M965.199.2257 | The Big Push
The Big Push
December 13, 1943, 20th century
Ink, crayon, graphite and opaque white on card
38.4 x 28.2 cm
Gift of Mr. John Collins - The Gazette
© McCord Museum
Keywords: Cartoon (19139) , Drawing (18637) , drawing (18379) , war (1452)
Keys to History
From the time Russia entered the war in June 1941 until the Allies landed in northern France in June 1944, the air war was the Allies' best option for a second front. Canadian, British and American fighter pilots and bomber crews played an important role in the defence of England and attacks on Germany. Their goal was to limit German industrial production, disrupt communications and destroy German morale. They sought to divert valuable German resources away from the eastern front and force Germany to defend its cities. Hitler was forced to devote material and manpower to build and man anti-aircraft guns and interceptor aircraft, and to build offensive weapons, in order to retaliate against bombing raids on Germany. In 1944 the Allies strove to gain mastery of the air and destroy communications systems and defensive coastal positions prior to their invasion of Normandy.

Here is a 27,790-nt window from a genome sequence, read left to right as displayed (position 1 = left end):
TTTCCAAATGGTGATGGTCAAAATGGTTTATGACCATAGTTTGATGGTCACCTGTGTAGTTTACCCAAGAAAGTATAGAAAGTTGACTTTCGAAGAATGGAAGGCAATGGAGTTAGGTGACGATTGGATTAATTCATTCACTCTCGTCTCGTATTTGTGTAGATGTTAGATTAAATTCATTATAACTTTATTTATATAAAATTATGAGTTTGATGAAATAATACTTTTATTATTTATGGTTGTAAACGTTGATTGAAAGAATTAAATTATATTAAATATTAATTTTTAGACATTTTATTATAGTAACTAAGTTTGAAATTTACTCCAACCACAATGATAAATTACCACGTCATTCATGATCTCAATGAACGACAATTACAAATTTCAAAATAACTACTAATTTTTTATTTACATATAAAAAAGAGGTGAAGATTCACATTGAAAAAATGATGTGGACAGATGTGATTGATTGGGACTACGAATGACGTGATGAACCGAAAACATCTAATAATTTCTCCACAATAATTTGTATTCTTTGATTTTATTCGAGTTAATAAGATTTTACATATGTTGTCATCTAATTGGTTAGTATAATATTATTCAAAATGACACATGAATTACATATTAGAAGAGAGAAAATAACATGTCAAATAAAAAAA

Civilian casualties in Germany were high in areas hit by Allied bombs, and morale was low. This cartoon by John Collins, published on December 13, 1943, depicts the impact that the air forces of the United States (U.S. Air Force), Canada (RCAF) and Great Britain (RAF) were having on Germany.
Bomber Command decided to concentrate its efforts on area bombing of large German industrial cities.
The Allies' first "thousand bomber raid" was on Cologne on May 30, 1942.
The Royal Air Force and Royal Canadian Air Force concentrated on night area bombing missions, while the United States Air Force conducted daylight "precision" raids.